to Philip Madoc once about The Brain Of Morbius, and evidently somebody had given him an action figure of Morbius's Monster. Suddenly, in mid-conversation, I noticed that there instead of a pocket square, he had this monster poking out of his jacket."

Sometimes the conversation strays from the main topic. "I've discussed the cruciate ligaments of former Crystal Palace midfielder John Salako with Paul McGann," says Bob Fischer, adding: "I've also had Tom Baker look me in the eye in the geography classroom of a Barking comprehensive and tell me that you've never known unconditional love until you've owned a lurcher."

Cumberbabes notwithstanding, it might be assumed that conventions are overwhelmingly male affairs but this is increasingly not the case. "Since the new Doctor Who series began, and Billie Piper set it all off, it's been a delight to see young girls coming to conventions," says Hadoke. Fischer estimates a 50/50 split now, with many whole families attending.

For his book, Fischer attended a Robin Of Sherwood convention, which was "predominantly female", noting that "the men there tended to be husbands, dragged along and dressed up as medieval peasants to accompany their serving wench wives".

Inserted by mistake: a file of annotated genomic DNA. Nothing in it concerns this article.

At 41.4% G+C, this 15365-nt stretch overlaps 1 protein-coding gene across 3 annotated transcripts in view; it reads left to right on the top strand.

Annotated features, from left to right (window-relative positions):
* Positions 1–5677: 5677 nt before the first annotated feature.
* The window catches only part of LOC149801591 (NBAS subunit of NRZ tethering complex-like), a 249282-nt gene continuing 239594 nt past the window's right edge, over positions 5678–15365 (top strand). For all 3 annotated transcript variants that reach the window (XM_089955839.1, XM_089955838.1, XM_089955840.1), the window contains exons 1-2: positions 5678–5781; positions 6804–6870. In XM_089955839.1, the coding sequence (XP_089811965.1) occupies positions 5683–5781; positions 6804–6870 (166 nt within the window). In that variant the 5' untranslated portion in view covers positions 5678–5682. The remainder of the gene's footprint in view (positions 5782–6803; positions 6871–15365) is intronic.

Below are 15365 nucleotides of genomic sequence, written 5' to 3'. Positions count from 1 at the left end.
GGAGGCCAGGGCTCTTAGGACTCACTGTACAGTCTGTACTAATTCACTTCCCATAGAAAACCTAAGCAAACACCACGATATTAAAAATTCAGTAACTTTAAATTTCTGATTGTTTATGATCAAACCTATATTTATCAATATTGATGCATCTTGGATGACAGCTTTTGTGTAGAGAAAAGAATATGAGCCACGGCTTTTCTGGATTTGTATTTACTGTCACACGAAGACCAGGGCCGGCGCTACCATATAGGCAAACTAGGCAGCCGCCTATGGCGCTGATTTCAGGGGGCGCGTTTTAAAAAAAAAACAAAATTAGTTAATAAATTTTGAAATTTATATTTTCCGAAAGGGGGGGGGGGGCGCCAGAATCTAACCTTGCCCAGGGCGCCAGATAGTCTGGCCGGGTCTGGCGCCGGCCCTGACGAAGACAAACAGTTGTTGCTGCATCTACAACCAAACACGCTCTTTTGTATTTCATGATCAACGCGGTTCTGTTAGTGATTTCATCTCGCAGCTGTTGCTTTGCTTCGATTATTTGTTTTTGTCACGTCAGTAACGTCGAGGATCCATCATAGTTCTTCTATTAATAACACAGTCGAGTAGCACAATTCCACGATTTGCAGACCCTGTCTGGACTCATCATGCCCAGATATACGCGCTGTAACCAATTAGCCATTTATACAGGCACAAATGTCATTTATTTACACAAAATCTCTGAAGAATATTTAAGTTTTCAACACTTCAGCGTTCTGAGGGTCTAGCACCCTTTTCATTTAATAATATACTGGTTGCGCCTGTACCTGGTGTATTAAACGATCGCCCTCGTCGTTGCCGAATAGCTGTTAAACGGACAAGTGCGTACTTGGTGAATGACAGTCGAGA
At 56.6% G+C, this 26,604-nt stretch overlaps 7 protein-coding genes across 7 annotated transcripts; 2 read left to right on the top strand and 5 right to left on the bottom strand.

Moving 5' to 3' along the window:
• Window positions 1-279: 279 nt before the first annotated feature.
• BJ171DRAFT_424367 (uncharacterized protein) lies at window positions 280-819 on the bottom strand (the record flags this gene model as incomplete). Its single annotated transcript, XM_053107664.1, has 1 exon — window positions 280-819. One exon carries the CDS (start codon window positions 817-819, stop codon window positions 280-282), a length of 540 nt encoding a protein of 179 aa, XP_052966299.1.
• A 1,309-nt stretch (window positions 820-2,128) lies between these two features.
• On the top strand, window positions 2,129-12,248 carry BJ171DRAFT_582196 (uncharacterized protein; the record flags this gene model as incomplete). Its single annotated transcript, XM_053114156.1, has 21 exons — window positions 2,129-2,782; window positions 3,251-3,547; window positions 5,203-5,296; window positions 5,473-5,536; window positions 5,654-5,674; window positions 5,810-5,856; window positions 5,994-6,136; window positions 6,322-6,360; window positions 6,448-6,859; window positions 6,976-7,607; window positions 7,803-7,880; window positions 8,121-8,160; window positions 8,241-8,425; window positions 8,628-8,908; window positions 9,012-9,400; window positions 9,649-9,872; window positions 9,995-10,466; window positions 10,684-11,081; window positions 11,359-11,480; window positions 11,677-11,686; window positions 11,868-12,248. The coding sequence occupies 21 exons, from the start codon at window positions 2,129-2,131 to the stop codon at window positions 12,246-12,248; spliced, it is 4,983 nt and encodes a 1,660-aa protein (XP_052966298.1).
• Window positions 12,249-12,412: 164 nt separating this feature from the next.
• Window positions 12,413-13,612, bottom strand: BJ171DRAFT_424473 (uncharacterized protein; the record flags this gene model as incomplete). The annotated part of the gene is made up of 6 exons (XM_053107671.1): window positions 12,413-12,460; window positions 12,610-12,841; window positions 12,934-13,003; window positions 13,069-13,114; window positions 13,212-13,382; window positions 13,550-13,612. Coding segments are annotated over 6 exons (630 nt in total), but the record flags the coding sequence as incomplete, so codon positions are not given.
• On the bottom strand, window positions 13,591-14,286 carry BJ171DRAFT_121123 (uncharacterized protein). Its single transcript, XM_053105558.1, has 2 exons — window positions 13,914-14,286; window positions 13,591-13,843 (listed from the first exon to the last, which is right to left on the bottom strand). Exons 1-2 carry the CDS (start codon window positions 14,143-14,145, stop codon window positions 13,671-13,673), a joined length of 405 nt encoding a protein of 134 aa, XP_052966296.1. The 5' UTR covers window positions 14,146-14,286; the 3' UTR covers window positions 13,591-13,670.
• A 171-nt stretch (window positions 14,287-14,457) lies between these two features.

Fans Lisa and Andrew Parker have many fond convention memories, the best of which involve actors who played feared characters turning out to be charming and enormous fun. Anthony Ainley, the fourth actor to play the dreaded Master in Doctor Who, was a gracious individual who offered Murray Mints to his fans, greeted ladies by kissing their hand and merrily offered a Masterly "What an unexpected pleasure" to people who pointed their camcorders at him.

Michael Sheard, a Doctor Who regular, best known as the humourless Mr Bronson in Grange Hill, "was an extremely nice man with a great sense of humour", remembered for japes like lobbing "God-knows-how-old sausage rolls" into the audience and taking over the evening entertainment. TV historian John Williams recalls observing a "dance floor full of Who fans at lam" from a safe distance, anaesthetised by the surfeit of alcohol that fuels the best fan gatherings.

WE WERE abruptly seized from behind," Williams recalls. "A husky voice said, 'Boys, are you fans? Mr Bronson's here' and after a brief struggle Sheard let us go, sprinted to the dance floor, berated the DJ and then demanded dances to the strains of School's Out. The next morning at about 8am, I struggled down to breakfast and there was Sheard, bright as a button, signing autographs. Remarkable man."